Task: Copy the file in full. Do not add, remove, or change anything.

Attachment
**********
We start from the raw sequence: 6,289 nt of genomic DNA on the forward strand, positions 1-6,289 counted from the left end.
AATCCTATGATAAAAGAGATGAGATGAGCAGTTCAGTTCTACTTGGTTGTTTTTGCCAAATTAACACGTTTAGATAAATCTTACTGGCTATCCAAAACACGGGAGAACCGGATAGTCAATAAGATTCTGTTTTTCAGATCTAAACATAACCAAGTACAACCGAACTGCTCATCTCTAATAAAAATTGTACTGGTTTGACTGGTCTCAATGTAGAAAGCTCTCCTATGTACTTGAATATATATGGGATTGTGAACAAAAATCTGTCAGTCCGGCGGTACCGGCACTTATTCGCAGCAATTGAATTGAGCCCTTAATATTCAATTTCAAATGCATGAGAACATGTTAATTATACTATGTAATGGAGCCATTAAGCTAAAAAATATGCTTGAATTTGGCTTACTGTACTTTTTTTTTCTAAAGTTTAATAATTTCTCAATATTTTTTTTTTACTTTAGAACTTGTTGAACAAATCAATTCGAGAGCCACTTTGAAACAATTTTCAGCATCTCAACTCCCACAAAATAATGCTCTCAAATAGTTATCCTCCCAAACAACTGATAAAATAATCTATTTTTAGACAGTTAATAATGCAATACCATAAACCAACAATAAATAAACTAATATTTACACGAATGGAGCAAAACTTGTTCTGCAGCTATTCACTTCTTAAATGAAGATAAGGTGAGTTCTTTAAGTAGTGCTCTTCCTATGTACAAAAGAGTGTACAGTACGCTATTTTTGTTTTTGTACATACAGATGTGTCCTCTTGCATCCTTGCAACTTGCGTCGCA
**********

We start from the raw sequence: 6,289 nt of genomic DNA on the forward strand, positions 1-6,289 counted from the left end.
AATCCTATGATAAAAGAGATGAGATGAGCAGTTCAGTTCTACTTGGTTGTTTTTGCCAAATTAACACGTTTAGATAAATCTTACTGGCTATCCAAAACACGGGAGAACCGGATAGTCAATAAGATTCTGTTTTTCAGATCTAAACATAACCAAGTACAACCGAACTGCTCATCTCTAATAAAAATTGTACTGGTTTGACTGGTCTCAATGTAGAAAGCTCTCCTATGTACTTGAATATATATGGGATTGTGAACAAAAATCTGTCAGTCCGGCGGTACCGGCACTTATTCGCAGCAATTGAATTGAGCCCTTAATATTCAATTTCAAATGCATGAGAACATGTTAATTATACTATGTAATGGAGCCATTAAGCTAAAAAATATGCTTGAATTTGGCTTACTGTACTTTTTTTTTCTAAAGTTTAATAATTTCTCAATATTTTTTTTTTACTTTAGAACTTGTTGAACAAATCAATTCGAGAGCCACTTTGAAACAATTTTCAGCATCTCAACTCCCACAAAATAATGCTCTCAAATAGTTATCCTCCCAAACAACTGATAAAATAATCTATTTTTAGACAGTTAATAATGCAATACCATAAACCAACAATAAATAAACTAATATTTACACGAATGGAGCAAAACTTGTTCTGCAGCTATTCACTTCTTAAATGAAGATAAGGTGAGTTCTTTAAGTAGTGCTCTTCCTATGTACAAAAGAGTGTACAGTACGCTATTTTTGTTTTTGTACATACAGATGTGTCCTCTTGCATCCTTGCAACTTGCGTCGCA